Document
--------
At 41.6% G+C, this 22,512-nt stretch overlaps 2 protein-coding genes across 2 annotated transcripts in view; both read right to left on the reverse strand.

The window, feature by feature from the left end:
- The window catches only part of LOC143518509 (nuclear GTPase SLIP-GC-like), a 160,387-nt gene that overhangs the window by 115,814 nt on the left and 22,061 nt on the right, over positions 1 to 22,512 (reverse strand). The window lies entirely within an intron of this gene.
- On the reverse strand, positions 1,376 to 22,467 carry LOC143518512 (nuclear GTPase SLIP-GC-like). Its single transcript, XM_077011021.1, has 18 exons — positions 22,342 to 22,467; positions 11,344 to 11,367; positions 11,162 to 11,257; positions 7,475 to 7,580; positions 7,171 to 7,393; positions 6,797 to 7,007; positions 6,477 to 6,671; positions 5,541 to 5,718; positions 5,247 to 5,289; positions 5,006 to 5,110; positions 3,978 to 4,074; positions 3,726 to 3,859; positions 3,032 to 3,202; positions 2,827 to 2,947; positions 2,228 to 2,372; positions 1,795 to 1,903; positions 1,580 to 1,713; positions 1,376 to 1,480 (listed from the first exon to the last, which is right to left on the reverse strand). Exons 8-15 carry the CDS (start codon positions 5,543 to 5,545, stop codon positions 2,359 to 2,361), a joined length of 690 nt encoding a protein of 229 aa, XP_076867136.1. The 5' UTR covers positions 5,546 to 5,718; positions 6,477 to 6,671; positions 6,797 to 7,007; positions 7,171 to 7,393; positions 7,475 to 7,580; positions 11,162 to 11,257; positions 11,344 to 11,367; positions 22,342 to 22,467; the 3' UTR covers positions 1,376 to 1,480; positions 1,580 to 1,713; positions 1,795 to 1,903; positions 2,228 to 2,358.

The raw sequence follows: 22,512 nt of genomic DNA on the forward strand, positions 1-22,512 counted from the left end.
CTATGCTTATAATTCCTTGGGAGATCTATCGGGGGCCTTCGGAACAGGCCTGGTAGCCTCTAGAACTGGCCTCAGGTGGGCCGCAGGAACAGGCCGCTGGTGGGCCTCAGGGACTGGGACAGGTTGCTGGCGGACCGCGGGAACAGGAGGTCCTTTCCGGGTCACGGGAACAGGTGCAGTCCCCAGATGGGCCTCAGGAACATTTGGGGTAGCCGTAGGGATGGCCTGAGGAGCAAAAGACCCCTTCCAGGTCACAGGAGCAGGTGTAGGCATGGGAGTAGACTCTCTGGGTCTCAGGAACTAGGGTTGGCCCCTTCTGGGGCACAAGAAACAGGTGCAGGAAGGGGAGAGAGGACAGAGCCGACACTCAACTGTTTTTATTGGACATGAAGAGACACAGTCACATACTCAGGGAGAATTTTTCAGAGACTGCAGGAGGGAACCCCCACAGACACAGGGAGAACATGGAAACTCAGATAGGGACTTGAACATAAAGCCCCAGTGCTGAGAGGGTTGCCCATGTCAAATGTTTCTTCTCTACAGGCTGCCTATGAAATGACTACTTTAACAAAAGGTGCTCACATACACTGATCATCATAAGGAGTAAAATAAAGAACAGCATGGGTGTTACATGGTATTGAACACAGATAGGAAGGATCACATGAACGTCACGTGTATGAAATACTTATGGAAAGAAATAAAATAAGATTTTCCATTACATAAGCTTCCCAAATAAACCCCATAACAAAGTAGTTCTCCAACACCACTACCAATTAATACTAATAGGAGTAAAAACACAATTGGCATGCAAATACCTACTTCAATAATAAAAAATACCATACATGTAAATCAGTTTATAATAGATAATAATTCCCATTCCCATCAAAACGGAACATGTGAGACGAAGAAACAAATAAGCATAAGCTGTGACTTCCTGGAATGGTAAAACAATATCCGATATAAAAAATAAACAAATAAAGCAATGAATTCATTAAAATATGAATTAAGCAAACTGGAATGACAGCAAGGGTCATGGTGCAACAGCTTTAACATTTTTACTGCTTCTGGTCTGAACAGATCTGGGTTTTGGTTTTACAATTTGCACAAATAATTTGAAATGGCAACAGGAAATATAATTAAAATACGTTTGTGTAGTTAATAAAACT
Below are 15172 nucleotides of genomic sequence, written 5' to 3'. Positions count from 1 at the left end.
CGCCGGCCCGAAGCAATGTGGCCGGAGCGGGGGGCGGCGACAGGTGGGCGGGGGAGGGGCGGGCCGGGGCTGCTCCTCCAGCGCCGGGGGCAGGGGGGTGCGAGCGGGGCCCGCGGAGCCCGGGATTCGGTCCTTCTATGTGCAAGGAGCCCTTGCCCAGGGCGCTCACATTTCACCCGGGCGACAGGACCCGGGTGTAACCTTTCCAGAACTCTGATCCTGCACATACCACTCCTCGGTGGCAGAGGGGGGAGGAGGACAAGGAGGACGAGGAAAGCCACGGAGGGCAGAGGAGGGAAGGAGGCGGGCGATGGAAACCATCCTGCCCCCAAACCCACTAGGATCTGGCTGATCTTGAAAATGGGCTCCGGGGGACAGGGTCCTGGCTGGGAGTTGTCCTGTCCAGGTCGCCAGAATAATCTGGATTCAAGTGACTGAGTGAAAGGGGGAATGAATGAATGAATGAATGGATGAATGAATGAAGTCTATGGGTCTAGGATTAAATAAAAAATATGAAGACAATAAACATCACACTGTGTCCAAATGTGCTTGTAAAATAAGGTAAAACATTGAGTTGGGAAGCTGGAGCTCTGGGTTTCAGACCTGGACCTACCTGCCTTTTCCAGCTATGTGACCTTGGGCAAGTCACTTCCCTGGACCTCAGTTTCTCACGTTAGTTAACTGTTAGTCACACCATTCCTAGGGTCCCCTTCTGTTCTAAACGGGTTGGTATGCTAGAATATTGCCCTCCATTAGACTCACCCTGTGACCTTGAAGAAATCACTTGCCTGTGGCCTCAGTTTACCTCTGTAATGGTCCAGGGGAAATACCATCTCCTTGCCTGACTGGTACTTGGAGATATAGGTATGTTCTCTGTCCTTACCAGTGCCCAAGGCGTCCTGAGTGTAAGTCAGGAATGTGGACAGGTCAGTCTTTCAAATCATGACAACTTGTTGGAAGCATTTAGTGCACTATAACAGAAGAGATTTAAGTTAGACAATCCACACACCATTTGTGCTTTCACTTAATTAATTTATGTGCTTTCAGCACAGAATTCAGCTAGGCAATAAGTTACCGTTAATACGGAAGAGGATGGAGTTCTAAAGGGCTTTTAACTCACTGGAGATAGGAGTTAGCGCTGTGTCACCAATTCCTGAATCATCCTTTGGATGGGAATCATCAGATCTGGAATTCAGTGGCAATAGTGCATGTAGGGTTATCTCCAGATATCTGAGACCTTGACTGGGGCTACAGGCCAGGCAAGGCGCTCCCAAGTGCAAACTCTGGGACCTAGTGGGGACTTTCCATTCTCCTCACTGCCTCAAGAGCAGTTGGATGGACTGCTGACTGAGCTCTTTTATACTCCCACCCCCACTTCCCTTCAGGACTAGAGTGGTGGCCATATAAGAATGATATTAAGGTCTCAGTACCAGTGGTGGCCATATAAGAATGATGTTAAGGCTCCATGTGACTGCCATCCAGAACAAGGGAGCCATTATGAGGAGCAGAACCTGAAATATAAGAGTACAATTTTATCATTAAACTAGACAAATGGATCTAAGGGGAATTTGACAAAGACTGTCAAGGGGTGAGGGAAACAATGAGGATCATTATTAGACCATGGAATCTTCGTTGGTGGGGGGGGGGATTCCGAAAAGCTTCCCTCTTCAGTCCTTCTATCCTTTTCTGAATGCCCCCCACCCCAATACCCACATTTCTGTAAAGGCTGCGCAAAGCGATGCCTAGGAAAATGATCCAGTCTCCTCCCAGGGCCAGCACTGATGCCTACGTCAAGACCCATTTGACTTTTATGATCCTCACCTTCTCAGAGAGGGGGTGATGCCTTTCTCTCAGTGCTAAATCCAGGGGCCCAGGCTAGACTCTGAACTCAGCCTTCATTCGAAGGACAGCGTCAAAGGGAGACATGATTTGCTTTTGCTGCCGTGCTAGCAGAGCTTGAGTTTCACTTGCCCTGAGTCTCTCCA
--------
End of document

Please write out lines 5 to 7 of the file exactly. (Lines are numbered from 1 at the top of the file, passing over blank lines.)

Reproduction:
The raw sequence follows: 22,512 nt of genomic DNA on the forward strand, positions 1-22,512 counted from the left end.
CTATGCTTATAATTCCTTGGGAGATCTATCGGGGGCCTTCGGAACAGGCCTGGTAGCCTCTAGAACTGGCCTCAGGTGGGCCGCAGGAACAGGCCGCTGGTGGGCCTCAGGGACTGGGACAGGTTGCTGGCGGACCGCGGGAACAGGAGGTCCTTTCCGGGTCACGGGAACAGGTGCAGTCCCCAGATGGGCCTCAGGAACATTTGGGGTAGCCGTAGGGATGGCCTGAGGAGCAAAAGACCCCTTCCAGGTCACAGGAGCAGGTGTAGGCATGGGAGTAGACTCTCTGGGTCTCAGGAACTAGGGTTGGCCCCTTCTGGGGCACAAGAAACAGGTGCAGGAAGGGGAGAGAGGACAGAGCCGACACTCAACTGTTTTTATTGGACATGAAGAGACACAGTCACATACTCAGGGAGAATTTTTCAGAGACTGCAGGAGGGAACCCCCACAGACACAGGGAGAACATGGAAACTCAGATAGGGACTTGAACATAAAGCCCCAGTGCTGAGAGGGTTGCCCATGTCAAATGTTTCTTCTCTACAGGCTGCCTATGAAATGACTACTTTAACAAAAGGTGCTCACATACACTGATCATCATAAGGAGTAAAATAAAGAACAGCATGGGTGTTACATGGTATTGAACACAGATAGGAAGGATCACATGAACGTCACGTGTATGAAATACTTATGGAAAGAAATAAAATAAGATTTTCCATTACATAAGCTTCCCAAATAAACCCCATAACAAAGTAGTTCTCCAACACCACTACCAATTAATACTAATAGGAGTAAAAACACAATTGGCATGCAAATACCTACTTCAATAATAAAAAATACCATACATGTAAATCAGTTTATAATAGATAATAATTCCCATTCCCATCAAAACGGAACATGTGAGACGAAGAAACAAATAAGCATAAGCTGTGACTTCCTGGAATGGTAAAACAATATCCGATATAAAAAATAAACAAATAAAGCAATGAATTCATTAAAATATGAATTAAGCAAACTGGAATGACAGCAAGGGTCATGGTGCAACAGCTTTAACATTTTTACTGCTTCTGGTCTGAACAGATCTGGGTTTTGGTTTTACAATTTGCACAAATAATTTGAAATGGCAACAGGAAATATAATTAAAATACGTTTGTGTAGTTAATAAAACT
Below are 15172 nucleotides of genomic sequence, written 5' to 3'. Positions count from 1 at the left end.